Over the last 5 years there have been numerous bribe scandals and NCAA rule violations in regards to recruitment and team management conduct. Jacory Harris, former quarterback of the Miami Hurricanes (NCAA football,) was cited a violation due to a tally of “improper meals” and entertainment and nightclub charges. Football teams and players, across the NCAA, have been cited with the same violations and have been dealt with by remedial suspensions. If the players are already breaking rules set by the NCAA, shouldn’t the NCAA have heavier punishments or should the players be paid appropriately- since the players will just risk the penalty? The punishments for the expense violations is not effective. Pay the players a sufficient and even modest salary to avoid rule violations; the appropriate compensation will prevent the incentive by the players to go around NCAA regulation.

 

Against Paying NCAA football players

Amateurism in sports can be defined as not accepting money for their performance and activity while governed by a regulatory body. In the context of academia, the players participate for the exchange of an education, whether subsidized or fully paid for in the NCAA. Academic integrity might be the first casualty of paying players because the athletes will be bias towards getting an education based on the amount of money that an institution may offer. Higher pay may dictate the enrollment of student athletes rather than the academic focus itself. Larger schools with more capital will have a large advantage over small schools. For example, a highly talented running back may choose to play for Miami because of higher pay roll than a division III School that has an optimal academic environment. Perhaps a player may choose a school based on money but it is not the only factor. Academia, history, potential playing time etc. could all be the important criterion for players, rather than the money.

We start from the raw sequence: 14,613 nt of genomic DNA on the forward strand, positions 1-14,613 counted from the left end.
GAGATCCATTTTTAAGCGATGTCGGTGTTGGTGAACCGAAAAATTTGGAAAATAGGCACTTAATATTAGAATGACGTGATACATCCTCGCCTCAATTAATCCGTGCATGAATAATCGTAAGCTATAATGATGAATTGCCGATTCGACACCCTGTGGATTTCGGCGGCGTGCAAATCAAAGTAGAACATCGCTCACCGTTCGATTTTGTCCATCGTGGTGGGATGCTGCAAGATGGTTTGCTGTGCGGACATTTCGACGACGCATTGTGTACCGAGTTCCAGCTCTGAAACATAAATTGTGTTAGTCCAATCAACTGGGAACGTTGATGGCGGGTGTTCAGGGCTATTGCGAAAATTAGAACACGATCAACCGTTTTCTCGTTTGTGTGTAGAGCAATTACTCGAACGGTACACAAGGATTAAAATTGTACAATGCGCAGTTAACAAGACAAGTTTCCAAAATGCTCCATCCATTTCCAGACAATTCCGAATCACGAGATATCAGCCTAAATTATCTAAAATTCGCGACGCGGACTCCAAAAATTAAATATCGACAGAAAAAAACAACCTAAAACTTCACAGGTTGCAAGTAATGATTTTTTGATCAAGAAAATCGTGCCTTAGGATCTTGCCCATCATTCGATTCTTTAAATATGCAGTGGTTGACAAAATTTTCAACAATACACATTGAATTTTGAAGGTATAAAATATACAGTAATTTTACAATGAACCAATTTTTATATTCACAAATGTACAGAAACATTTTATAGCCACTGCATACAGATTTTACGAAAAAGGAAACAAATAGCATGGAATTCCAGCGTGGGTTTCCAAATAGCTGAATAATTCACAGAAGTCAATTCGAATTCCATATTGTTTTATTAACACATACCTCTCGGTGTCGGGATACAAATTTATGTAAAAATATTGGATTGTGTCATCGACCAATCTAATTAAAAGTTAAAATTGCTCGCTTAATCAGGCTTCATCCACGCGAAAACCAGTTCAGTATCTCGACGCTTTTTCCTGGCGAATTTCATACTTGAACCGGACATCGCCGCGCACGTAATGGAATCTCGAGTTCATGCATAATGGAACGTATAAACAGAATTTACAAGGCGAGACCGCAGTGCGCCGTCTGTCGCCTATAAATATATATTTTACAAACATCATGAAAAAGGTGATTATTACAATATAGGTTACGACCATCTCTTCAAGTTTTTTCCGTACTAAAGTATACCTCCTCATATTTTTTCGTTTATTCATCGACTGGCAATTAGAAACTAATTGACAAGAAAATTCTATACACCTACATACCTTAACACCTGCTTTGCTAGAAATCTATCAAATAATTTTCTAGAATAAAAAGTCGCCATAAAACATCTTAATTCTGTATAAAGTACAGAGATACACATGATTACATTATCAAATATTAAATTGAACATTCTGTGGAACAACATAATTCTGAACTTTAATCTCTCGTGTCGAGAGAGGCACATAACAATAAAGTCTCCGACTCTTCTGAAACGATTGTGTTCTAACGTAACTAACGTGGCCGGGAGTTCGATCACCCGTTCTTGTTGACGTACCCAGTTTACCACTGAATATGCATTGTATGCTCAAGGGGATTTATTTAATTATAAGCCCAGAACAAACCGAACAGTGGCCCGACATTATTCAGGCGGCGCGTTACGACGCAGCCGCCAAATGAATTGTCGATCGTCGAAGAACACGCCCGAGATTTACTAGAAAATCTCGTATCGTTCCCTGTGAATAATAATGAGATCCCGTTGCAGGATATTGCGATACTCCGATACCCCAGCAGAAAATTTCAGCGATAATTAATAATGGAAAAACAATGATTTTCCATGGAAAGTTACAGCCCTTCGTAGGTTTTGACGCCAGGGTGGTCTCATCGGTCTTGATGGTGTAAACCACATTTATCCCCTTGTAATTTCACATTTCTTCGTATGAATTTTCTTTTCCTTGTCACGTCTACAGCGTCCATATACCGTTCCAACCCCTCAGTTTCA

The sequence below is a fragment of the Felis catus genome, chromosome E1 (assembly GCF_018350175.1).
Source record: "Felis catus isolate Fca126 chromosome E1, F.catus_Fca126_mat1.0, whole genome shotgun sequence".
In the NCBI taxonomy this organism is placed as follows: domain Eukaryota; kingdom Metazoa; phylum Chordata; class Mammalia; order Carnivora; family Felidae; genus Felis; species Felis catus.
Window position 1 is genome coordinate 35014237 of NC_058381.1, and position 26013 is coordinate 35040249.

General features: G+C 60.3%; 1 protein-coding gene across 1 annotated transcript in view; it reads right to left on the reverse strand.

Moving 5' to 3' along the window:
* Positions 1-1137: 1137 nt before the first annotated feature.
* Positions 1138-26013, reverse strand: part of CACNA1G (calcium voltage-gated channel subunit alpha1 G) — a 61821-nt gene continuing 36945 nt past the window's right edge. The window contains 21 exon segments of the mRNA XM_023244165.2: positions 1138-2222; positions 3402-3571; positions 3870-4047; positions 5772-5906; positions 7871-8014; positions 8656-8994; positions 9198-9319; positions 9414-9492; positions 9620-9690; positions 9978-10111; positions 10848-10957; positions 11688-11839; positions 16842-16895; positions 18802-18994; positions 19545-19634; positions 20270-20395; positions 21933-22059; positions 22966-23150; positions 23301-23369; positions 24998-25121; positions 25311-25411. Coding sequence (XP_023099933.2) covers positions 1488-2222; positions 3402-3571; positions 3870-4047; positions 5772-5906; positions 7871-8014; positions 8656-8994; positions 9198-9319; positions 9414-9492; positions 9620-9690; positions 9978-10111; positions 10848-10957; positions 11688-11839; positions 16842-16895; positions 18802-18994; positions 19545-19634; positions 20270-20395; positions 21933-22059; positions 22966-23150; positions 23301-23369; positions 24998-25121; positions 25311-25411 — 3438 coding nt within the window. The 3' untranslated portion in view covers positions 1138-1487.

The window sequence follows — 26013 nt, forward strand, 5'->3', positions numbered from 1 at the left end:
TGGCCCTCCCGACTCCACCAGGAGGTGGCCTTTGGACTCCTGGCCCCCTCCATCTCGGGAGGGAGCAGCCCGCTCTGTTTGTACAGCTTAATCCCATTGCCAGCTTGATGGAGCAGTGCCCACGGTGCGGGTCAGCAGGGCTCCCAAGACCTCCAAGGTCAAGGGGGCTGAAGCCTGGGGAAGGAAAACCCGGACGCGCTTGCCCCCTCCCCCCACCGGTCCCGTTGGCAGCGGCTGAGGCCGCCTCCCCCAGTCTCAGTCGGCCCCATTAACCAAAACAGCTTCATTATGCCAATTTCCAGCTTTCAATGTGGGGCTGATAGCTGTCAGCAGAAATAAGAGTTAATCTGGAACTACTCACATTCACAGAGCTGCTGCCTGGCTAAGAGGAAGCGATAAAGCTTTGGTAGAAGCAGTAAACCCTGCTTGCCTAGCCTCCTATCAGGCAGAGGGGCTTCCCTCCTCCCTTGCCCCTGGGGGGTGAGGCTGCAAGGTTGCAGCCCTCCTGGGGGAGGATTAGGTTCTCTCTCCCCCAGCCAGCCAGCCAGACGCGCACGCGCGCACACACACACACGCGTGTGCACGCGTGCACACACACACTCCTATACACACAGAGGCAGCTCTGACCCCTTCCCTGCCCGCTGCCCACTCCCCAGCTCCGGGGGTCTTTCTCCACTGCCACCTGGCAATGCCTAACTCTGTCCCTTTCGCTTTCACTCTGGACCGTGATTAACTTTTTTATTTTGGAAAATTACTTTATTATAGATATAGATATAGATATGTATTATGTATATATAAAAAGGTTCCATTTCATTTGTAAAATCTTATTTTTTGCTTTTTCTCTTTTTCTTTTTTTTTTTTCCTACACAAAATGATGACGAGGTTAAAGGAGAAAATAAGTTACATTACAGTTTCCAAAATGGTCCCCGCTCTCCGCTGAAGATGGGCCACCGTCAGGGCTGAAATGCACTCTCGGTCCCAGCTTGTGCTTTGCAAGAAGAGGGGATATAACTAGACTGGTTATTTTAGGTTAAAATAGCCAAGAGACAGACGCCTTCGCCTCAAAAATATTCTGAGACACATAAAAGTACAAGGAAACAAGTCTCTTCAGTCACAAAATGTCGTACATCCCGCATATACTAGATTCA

Utilitarianism, the theory of more benefits than added costs, would suggest the money would provide more necessities to the current players rather than the costs of an overall NCAA recruiting system of money (money that can create recruitment bias towards an NCAA team/school.)

 

Pay the players- it’s in the NCAA’s best interest

The raising of financial compensation of NCAA football athletes to a salary while still including the scholarship both have a contractarian and utilitarianism argument to support this. While recruitment bias towards larger schools may cause moral issues with paying the players to playing, a NCAA salary cap could be put into play to both prevent ridiculous salaries and to sustain the player’s well-being. Well-being can be defined in this case as the risk factor involved with these athletes and the amount of expenditures the players have when they go to college.